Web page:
Summertime, summertime, sweet, sweet summertime. We’re all about celebrating the short but sweet Ottawa summer. In this issue, Ottawa Magazine creates five awesome summer to-do lists tailored to your individual personality type — grab the magazine for 77 ways to fill your summer days. We’ve also got true crime, going on the record with the city’s top cops and an investigative reporter. And, as always, lots of food and drink trends — from cool gin cocktails to hot Prince Edward County cheeses. It’s all in the Summer 2010 issue.
See the editor’s letter and full table of contents below.
Letter from the Editor
History, like our memories, can be selective.
Writer Lisa Gregoire slams home this point in a poignant feature this month about a virtually forgotten murder. Ask anyone over 40 or anyone with a basic knowledge of modern Canadian history, and they can probably tell you a couple of things about the FLQ. More than likely, they correctly link the radical nationalist group to the 1970 kidnapping of British Trade Commissioner James Cross or Quebec Labour Minister Pierre Laporte. They might remember or have heard about the FLQ’s extensive bombing campaign. If they are students of politics, they will likely tell you that these events led then prime minister Pierre Trudeau to invoke the War Measures Act, with Canadian forces taking to the streets in Quebec and Ottawa.
But what only a select few know is that on June 24, 1970, one particular FLQ bomb rocked the very heart of Ottawa and killed an innocent woman named Jeanne St. Germain. Reading Gregoire’s piece is like stepping back in time as she reconstructs the events of that terrible day before pulling us back into the present to talk with St. Germain’s surviving daughters. The question no one has a proper answer to: why has the murder of Jean St. Germain never been solved?
Just as the magazine went to press, the annual National Magazine Awards nominations were announced. Congratulations to photographer Christian Lalonde of Photolux Studio, who has been nominated for an award in the still-life photography category for the exquisite food portraits he and food stylist Noah Witenoff created for last September’s “101 Tastes to Try Before You Die” cover story. Well deserved — we will all have our fingers crossed on June 4 when the awards take place.
It’s not something I usually do in the editor’s letter, but there are a couple of housekeeping items I would like to mention quickly. First up, the polybag. Magazines quite often use a plastic wrapper known as a polybag to hold advertising inserts that have been sold into the publication but do not appear within its pages. The polybag has become a controversial piece of packaging as both magazine publishers and consumers become more conscious of the environmental concerns about plastics. I’m pleased to report that the wrapper surrounding this issue can be recycled with regular plastics but also breaks down in landfill within 18 to 24 months. We continue to research our polybag options. Secondly, I would like to invite readers to visit at our website. We recently launched an ambitious plan to upgrade the Ottawa Magazine site. I hope you like the new look and find the information we’ve added useful. Please keep checking back: over the months ahead, we will be adding more content, including restaurant and wine reviews, as well as blogs and event-related information.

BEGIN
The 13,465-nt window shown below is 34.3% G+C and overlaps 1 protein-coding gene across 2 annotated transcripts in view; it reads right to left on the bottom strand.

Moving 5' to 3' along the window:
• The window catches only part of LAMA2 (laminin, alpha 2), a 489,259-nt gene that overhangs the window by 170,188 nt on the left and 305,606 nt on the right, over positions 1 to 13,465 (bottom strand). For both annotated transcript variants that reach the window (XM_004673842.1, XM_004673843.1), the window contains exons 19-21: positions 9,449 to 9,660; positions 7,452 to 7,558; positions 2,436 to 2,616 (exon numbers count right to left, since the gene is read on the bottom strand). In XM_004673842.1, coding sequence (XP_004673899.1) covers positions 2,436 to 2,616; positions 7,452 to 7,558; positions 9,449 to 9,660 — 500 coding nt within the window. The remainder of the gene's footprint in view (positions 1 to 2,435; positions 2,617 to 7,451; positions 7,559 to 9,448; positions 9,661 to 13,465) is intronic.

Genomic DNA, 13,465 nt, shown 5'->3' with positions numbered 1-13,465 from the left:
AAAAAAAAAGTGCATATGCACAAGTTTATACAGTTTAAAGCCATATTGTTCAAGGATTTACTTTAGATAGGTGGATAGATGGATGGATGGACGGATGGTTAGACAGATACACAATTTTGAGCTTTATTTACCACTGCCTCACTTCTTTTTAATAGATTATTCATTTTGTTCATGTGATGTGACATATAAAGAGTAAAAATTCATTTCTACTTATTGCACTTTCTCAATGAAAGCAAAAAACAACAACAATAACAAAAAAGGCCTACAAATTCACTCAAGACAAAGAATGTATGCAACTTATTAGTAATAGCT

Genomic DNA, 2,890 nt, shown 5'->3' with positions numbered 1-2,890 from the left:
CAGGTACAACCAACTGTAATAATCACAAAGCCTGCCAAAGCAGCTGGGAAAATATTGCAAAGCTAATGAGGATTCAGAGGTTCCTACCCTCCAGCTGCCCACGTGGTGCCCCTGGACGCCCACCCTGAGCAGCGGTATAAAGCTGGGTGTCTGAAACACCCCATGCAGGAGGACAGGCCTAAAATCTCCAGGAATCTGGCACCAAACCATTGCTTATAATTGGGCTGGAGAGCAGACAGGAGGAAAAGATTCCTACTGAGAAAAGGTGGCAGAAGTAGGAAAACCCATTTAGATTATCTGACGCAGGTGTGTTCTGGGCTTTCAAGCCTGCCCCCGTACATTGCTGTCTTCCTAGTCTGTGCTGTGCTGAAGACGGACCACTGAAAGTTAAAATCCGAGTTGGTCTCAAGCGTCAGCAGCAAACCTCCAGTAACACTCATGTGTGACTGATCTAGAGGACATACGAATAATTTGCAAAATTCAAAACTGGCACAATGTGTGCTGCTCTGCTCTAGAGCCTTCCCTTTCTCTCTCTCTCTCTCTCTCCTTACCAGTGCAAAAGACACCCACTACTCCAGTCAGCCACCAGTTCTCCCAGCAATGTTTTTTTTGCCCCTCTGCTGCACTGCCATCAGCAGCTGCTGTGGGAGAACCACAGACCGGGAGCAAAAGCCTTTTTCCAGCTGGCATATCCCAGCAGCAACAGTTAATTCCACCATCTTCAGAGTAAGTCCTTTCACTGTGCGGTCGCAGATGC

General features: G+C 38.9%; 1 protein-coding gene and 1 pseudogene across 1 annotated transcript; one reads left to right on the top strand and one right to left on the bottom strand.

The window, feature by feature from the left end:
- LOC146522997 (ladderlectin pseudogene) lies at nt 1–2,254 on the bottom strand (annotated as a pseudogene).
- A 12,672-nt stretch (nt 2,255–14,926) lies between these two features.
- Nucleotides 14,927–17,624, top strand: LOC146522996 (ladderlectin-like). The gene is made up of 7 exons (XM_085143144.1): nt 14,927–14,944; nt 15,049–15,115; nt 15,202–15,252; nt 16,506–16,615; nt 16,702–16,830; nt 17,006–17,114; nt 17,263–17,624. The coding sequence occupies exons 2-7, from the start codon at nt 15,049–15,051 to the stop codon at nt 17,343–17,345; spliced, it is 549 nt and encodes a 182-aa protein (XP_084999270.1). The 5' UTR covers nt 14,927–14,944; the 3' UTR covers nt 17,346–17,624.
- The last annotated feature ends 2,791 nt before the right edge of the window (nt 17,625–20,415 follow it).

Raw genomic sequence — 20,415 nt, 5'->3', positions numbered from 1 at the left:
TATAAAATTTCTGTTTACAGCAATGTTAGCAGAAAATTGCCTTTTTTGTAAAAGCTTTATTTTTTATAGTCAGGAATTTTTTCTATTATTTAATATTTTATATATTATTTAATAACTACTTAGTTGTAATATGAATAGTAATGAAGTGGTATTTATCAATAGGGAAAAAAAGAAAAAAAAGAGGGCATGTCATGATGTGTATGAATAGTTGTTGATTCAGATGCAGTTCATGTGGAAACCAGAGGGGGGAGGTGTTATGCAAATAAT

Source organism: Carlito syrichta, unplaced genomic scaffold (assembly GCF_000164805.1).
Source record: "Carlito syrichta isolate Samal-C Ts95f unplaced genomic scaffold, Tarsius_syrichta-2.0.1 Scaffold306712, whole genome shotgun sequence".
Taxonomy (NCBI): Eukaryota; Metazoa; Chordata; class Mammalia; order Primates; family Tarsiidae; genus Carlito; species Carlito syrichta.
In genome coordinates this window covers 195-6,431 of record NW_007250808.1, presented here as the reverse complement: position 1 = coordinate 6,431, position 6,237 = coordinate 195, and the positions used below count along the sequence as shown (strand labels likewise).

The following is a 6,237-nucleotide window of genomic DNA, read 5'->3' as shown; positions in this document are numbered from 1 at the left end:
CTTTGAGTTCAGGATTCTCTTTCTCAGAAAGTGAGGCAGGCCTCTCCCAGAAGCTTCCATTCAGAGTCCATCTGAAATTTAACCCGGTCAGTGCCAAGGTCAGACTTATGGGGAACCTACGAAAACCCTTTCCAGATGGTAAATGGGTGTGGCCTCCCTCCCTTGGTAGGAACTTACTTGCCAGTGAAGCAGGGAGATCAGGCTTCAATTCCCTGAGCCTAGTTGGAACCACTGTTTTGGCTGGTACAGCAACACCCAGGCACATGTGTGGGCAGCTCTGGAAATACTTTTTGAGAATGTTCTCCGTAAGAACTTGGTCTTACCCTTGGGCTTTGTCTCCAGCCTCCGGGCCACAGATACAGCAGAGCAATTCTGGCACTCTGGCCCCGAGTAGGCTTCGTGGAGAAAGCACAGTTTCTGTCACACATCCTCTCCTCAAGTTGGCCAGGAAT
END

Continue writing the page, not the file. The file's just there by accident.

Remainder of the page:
– Sarah Brown, editor
Table of Contents
From first arrest to first drug bust, five cops go on the record to describe major milestones on the job
Best of Summer
We’ve planned it all so that you don’t have to. Ottawa Magazine creates five awesome to-do lists tailored to individual personality types. Thrill-seekers, outdoorsy types, kids, hedonists, and intellectuals — read on for 77 fantastic ways to fill your days
Living on the Edge
It’s Ottawa Magazine’s guide to everything outside — from our 10 favourite eastern Ontario lakes to the definitive summer road trip calendar
Murder, He Wrote
Investigative reporter Gary Dimmock on criminals, victims, and what it takes to nail an exclusive
The Forgotten Murder of Jeanne St. Germain
From 1963 to 1970, the Quebec nationalist group known as the FLQ detonated over 95 bombs. One of those blasts rocked the very heart of Ottawa, taking the life of an innocent communications clerk. Lisa Gregoire reconstructs the events of that terrible day and questions why — 40 years on — the murder remains unsolved
Jamie Pistilli’s ultimate fish story • Fantasy guest list • X-rated art • Telling Tales of babies and breakups • The view from on high • Eating for
a good cause
Ten things Ottawa Folk Festival head honcho Ana Muira can’t live without
Celebrating cottage culture and Father’s Day in style
A wine-and-cheese tour of Prince Edward County
Gin drinks are firmly back on the cocktail circuit
Turning over a new loaf • The buzz on local honey • Plus our star-rated reviews
City Chase storms through town • JAZZ FEST celebrates a milestone • ERIC TARDIFF flying high • Plus our arts and entertainment listings